UK Gardeners Warned About Exploding Plant Set To Spread Across The UK

This dangerous plant in the UK comes with a 'do not touch' warning.

Happy first day of spring! Finally! Time for lazing in the garden with your favourite chilled drink, perhaps some of your favourite plants and, uh, exploding flowers?! Cool!

Yes, if you were wondering which fresh hells we had ahead of us this year, let us tell you all about the Himalayan balsam, also known as Himalayan touch-me-not, which has been distributed across the UK and is considered to be one of the most ‘dangerous’ species.

This deceptively sweet-looking bloom which was introduced into the UK in 1839 from northern India, according to the Royal Horticultural Society (RHS), is becoming a problem throughout the UK as it is a highly-invasive species that spreads quickly.

Why is the Himalayan balsam plant a problem?

According to the RHS, each Himalayan balsam plant can produce up to 800 seeds. These are dispersed widely as the ripe seedpods shoot their seeds up to 7m (22ft) away.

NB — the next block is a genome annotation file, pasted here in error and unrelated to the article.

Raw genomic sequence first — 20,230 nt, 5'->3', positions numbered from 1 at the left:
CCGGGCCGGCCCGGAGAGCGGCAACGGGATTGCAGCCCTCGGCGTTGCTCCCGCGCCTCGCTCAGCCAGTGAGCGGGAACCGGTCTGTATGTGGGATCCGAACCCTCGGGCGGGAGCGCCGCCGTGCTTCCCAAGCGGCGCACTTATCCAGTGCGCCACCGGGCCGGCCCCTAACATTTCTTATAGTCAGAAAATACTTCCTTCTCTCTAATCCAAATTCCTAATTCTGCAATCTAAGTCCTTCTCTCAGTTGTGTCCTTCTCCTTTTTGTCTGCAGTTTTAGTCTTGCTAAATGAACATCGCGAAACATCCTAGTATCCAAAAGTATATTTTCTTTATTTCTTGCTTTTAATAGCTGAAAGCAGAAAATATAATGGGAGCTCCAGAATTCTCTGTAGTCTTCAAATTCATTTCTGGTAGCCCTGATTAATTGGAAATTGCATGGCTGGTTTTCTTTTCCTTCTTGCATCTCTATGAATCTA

While the plant is ‘safe’ to touch in the sense that you won’t be physically harmed by the flower if you touch it, the widespread explosion of these seeds can be extremely problematic for your garden or the park that you see them in.

For example, once established in the catchment of a river the seeds, which can remain viable for two years, are transported further afield by water.

Himalayan balsam is listed under Schedule 9 of the Wildlife and Countryside Act 1981 with respect to England and Wales. As such, it is an offence to plant or otherwise allow this species to grow in the wild and was included in Scotland by the end of 2011.

How to stop Himalayan balsam spreading in your garden

According to RHS, the main method of non-chemical control, and usually the most appropriate, is pulling or cutting the plants before they flower and set seed. In fact, in hilarious news, conservation authorities regularly organise ‘balsam bashing’ work parties to clear the weed from marshland and riverbanks.

Just an FYI to those authorities: I am down for this party.

However, if they have already started to spread in your garden or land, the best course of action is good ol’ weed killer.

Take care when applying weedkillers near ornamental plants. Cover them with plastic sheeting while spraying, and only remove it once the spray has dried on the weed foliage.

Before using weedkillers alongside waterways it is necessary to contact the Environment Agency. It can advise on suitably qualified contractors, as can the National Association of Agricultural and Amenity Contractors.

If you’re unsure of what to do, get in touch with your local Environment Agency to learn the best course of action.

If nothing else, don’t touch them!